New platform: Yokogawa launches new VigilantPlant advance

The next generation in the series supports operational excellence.


Yokogawa Electric Corporation has released CENTUM VP , a new integrated production control system for process industries to become the flagship platform for its VigilantPlant operational excellence initiative.

VigilantPlant is Yokogawa's automation concept for safe, reliable, and profitable plant operations. It aims to enable operational excellence where plant personnel are watchful and attentive, well-informed, and ready to take actions that optimize plant and business performance. This eliminates unplanned downtime, improves asset utilization, and allows businesses to adapt to shifting market conditions quickly and efficiently.

Yokogawa says CENTUM VP is the latest of the series, and succeeds the CENTUM CS 1000/CENTUM CS 3000. The company has built in backward compatibility and consistency with previous systems in the series. The new version redefines the role of a production control system, going beyond the traditional DCS functions of controlling and monitoring a plant.

The new generation sets out to integrate plant information management, asset management, and operation support functions, achieving a unified operating environment, providing a foundation for operational excellence.

Satoru Kurosu, senior vice president of Yokogawa’s industrial automation business says, “CENTUM VP is designed to empower real-time decision makers at all levels of a plant’s operations. A significant improvement in information efficiency enables our customers to enhance both plant safety and business agility.”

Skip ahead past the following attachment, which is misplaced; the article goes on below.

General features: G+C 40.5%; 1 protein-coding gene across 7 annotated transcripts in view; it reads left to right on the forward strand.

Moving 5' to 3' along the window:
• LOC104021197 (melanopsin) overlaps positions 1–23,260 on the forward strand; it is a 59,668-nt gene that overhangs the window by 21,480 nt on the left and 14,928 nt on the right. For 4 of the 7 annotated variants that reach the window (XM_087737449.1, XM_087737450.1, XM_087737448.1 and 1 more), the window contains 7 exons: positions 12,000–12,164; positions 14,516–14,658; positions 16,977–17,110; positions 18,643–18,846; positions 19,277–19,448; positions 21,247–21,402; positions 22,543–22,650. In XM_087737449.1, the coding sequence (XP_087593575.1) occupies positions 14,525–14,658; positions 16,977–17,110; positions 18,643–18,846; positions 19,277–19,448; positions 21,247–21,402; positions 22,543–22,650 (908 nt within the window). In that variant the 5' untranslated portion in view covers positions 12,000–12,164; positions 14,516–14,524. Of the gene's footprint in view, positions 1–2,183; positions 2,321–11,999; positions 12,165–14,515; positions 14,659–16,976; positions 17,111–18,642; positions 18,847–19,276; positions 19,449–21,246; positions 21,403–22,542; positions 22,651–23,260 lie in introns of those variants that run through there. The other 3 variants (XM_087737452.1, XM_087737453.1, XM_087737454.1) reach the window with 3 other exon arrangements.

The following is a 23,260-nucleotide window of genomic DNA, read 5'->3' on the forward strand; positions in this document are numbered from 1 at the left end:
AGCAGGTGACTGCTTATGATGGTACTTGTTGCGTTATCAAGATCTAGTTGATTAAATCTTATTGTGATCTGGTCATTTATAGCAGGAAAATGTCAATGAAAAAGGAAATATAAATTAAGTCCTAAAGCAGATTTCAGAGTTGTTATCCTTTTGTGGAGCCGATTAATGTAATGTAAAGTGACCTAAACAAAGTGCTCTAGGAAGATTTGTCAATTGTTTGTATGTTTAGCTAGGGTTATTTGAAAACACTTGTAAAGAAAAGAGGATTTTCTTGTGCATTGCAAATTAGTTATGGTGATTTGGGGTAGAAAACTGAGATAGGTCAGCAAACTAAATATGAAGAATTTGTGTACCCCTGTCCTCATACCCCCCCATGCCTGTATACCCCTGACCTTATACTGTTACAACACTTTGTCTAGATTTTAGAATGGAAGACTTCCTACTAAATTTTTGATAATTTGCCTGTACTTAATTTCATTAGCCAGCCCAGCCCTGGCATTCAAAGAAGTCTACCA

The first release of CENTUM VP features a new and intuitive HMI, dubbed the human interface station (HIS). While maintaining full compatibility with the CS 3000, the new HIS introduces a unified and intuitive operating environment. The new screens are ergonomically designed and arranged to reduce operator fatigue and discomfort.

Yokogawa has aimed the new platform at traditional process industries, including oil and gas, petrochemicals, chemicals, power, pulp and paper, pharmaceuticals, food, iron and steel, waste, and water and sewage treatment.

—Edited by Peter Welander, process industries editor, ,
Process & Advanced Control Monthly
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